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California Wildfire Now Most Destructive, Deadliest In State's History

Camp Fire
The Camp Fire in Northern California burns in this Nov. 8, 2018, satellite image from NASA

California is once again battling deadly wildfires that grew across the state over the weekend, fanned by high winds and fueled by dry conditions.

Even as the fires in Northern and Southern California grew in size, the number of people found dead in the wake of the fires has grown past 40. The fire in Northern California obliterated a town and has destroyed more than 6,700 structures while growing fires in Southern California have driven residents to evacuate as homes have burned.

The Camp Fire, which started in Northern California's Butte County, to the north of Sacramento, started Thursday morning. It burned through the town of Paradise, and has been responsible for 42 known deaths as of Monday evening, Cal Fire reports. Three firefighters have been injured by the blaze.

As of Monday night, the Camp Fire was at 117,000 acres and 30% contained. The fire threatens 15,500 structures and has destroyed 6,453 homes and 260 commercial buildings. It has damaged 36 homes and 22 commercial buildings and destroyed 389 minor structures. It is now the most destructive wildfire in California history and the deadliest (the 1933 Griffith Park fire in Los Angeles, previously the deadliest, claimed 29 lives). More than 200 people remain missing, the San Francisco Chronicle reports. An estimated 52,000 people have evacuated.

Strong winds and dry conditions were expected to continue through Monday morning. It could take the rest of November to contain the Camp Fire.

The fire remains under investigation, and state regulators have started investigating whether PG&E and Southern California Edison Co.'s malfunctioning equipment played a role in the Camp Fire and the largest of the Southern California fires, the Woolsey Fire, the Mercury News reports. Shares for both companies plunged Monday.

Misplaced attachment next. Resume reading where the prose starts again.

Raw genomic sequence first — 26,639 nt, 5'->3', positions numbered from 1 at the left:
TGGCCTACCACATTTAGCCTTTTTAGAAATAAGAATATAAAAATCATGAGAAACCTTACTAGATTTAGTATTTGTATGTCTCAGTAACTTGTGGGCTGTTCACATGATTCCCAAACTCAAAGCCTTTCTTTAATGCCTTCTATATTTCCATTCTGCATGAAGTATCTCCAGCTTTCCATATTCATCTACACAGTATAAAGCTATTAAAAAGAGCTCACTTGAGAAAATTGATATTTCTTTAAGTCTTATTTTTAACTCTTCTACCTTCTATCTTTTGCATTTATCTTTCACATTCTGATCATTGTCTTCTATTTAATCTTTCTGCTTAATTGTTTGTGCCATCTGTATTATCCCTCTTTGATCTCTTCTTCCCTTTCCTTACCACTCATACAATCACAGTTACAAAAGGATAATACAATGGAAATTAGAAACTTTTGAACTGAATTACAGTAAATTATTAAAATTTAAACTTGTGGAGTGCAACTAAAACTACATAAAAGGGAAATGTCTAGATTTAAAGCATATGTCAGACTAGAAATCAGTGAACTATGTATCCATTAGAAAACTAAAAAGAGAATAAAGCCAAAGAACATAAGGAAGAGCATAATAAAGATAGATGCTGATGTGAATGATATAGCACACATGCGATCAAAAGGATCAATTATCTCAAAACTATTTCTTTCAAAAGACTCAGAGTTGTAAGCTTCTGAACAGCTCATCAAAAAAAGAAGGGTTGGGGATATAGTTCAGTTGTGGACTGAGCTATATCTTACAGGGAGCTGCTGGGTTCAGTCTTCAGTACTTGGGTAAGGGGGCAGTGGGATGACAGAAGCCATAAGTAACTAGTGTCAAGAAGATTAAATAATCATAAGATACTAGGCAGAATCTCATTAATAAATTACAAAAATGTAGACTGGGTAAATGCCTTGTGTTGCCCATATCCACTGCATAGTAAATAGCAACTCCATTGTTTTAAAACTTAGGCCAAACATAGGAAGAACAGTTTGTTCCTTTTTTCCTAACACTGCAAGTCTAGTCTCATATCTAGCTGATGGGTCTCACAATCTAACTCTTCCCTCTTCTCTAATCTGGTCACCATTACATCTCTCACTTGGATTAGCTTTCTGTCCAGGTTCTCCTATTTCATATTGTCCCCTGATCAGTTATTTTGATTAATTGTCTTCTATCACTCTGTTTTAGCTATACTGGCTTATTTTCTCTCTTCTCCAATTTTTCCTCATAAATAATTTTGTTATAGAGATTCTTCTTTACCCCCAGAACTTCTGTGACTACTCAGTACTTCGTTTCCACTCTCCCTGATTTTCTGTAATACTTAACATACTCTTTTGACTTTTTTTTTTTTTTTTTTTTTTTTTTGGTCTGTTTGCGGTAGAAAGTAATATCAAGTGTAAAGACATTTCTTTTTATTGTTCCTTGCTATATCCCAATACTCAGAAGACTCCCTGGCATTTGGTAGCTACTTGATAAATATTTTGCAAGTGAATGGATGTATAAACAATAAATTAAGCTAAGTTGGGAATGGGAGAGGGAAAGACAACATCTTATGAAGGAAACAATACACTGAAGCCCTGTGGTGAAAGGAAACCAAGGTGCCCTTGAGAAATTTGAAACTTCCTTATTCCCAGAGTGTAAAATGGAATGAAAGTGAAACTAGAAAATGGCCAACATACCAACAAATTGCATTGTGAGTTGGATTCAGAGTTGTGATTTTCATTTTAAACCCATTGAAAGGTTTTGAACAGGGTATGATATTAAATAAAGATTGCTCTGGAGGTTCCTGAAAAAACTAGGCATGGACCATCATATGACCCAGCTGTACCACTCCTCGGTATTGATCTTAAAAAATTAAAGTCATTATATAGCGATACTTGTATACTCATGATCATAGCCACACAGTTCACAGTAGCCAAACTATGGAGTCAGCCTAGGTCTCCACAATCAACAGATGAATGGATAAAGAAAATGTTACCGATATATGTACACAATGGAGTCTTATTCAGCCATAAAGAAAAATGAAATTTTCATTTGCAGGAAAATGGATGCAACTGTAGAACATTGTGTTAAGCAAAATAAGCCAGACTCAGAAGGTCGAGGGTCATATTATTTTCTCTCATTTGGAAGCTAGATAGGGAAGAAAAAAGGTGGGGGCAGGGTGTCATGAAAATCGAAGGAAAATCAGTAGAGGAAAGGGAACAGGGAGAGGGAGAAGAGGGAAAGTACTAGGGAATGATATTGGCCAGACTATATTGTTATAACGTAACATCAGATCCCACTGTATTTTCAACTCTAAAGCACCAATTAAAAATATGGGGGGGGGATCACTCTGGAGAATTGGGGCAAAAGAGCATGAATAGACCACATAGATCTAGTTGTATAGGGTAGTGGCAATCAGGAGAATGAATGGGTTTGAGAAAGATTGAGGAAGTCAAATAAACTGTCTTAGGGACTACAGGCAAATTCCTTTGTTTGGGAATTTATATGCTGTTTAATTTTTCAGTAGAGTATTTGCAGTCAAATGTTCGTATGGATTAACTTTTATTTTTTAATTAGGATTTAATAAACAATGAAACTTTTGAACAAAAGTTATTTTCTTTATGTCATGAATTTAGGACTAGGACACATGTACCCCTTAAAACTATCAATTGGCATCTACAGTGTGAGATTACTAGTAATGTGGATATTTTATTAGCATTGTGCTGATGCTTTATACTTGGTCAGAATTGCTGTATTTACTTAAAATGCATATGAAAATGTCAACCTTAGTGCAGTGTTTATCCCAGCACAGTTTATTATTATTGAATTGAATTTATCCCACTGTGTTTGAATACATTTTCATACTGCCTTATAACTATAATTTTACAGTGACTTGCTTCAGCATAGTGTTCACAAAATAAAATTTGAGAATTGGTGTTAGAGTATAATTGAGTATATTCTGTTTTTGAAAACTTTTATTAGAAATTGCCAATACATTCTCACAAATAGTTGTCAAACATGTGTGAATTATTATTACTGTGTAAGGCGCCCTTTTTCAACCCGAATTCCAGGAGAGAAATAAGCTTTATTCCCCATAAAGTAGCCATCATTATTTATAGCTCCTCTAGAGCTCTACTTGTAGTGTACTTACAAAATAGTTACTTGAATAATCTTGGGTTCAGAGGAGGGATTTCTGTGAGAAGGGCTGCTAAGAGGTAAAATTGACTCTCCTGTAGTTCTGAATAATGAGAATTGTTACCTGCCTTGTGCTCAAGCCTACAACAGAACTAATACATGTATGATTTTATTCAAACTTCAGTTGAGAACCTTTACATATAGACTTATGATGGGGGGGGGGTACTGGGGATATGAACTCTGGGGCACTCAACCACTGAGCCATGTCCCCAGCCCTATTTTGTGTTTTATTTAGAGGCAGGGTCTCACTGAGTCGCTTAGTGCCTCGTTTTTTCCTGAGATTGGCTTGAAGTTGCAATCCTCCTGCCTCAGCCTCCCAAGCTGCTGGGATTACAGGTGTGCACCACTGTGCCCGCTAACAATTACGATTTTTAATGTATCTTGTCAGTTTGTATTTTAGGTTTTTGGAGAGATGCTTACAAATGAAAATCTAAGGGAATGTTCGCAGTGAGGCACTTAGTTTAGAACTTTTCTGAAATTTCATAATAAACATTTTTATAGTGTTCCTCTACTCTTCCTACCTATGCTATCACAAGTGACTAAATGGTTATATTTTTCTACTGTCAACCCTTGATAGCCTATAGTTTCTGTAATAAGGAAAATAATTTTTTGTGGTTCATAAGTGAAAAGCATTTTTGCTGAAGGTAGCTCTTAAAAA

California Wildfire Now Most Destructive, Deadliest In State's History
Smoke is visible from the wildfires in Northern and Southern California in this Nov. 9 image from NASA

The two large fires in Southern California started in Ventura County, which was ravaged by the Thomas Fire a year ago. That fire burned nearly 281,900 acres in Ventura and Santa Barbara counties.

The Woolsey Fire, which is burning in Ventura and Los Angeles counties, started Thursday afternoon as a brush fire south of Simi Valley. It had spread to 93,662 acres by Monday night and was 30% contained. The Hill Fire, which started Thursday afternoon in Santa Rosa Valley, was at 4,531 acres and 80% contained by Monday.

The Woolsey Fire threatens 57,000 structures and has destroyed an estimated 435 structures and damaged 24. Those numbers are expected to increase once crews can get into affected areas to assess the damage. Only 15% of the damage inspection is complete. Moderate to strong Santa Ana winds are expected through Monday morning that could fan and spread the flames.

On Friday, two bodies were found in the Malibu area, the Ventura County Star reports. Three firefighters have been injured.

The Woolsey fire jumped Highway 101 Friday morning, causing the immediate evacuation of the city of Malibu, the Ventura County Star reports. Evacuating residents clogged the winding Pacific Coast Highway, which is a main artery into the city.

A mandatory evacuation was issued for Calabasas Sunday night, the Los Angeles Times reports. As of Sunday, 95,000 people have been evacuated in Ventura County and 105,000 in Los Angeles County, the Star reports.

By Monday, some of the evacuation orders had been lifted and Highway 101 had reopened to traffic, the Star reports.

The fire has burned through several landmarks, including the set of "M*A*S*H," Reagan Ranch and Paramount Ranch's Western Town, which was featured in "Westworld."

Eighty-three percent of all National Parks Service land in the Santa Monica Mountains National Recreation Area has been burned by the Woolsey Fire.

This story is developing and will be updated.